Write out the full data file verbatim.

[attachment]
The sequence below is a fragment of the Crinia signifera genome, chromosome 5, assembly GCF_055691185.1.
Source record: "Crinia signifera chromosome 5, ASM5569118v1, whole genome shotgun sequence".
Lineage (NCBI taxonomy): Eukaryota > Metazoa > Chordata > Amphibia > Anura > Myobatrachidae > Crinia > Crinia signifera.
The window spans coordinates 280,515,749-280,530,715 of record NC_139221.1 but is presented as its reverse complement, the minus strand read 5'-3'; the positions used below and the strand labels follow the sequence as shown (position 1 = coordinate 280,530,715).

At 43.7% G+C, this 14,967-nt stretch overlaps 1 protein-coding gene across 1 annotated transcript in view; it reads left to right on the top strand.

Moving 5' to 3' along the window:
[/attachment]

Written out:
The sequence below is a fragment of the Crinia signifera genome, chromosome 5, assembly GCF_055691185.1.
Source record: "Crinia signifera chromosome 5, ASM5569118v1, whole genome shotgun sequence".
Lineage (NCBI taxonomy): Eukaryota > Metazoa > Chordata > Amphibia > Anura > Myobatrachidae > Crinia > Crinia signifera.
The window spans coordinates 280,515,749-280,530,715 of record NC_139221.1 but is presented as its reverse complement, the minus strand read 5'-3'; the positions used below and the strand labels follow the sequence as shown (position 1 = coordinate 280,530,715).

At 43.7% G+C, this 14,967-nt stretch overlaps 1 protein-coding gene across 1 annotated transcript in view; it reads left to right on the top strand.

Moving 5' to 3' along the window: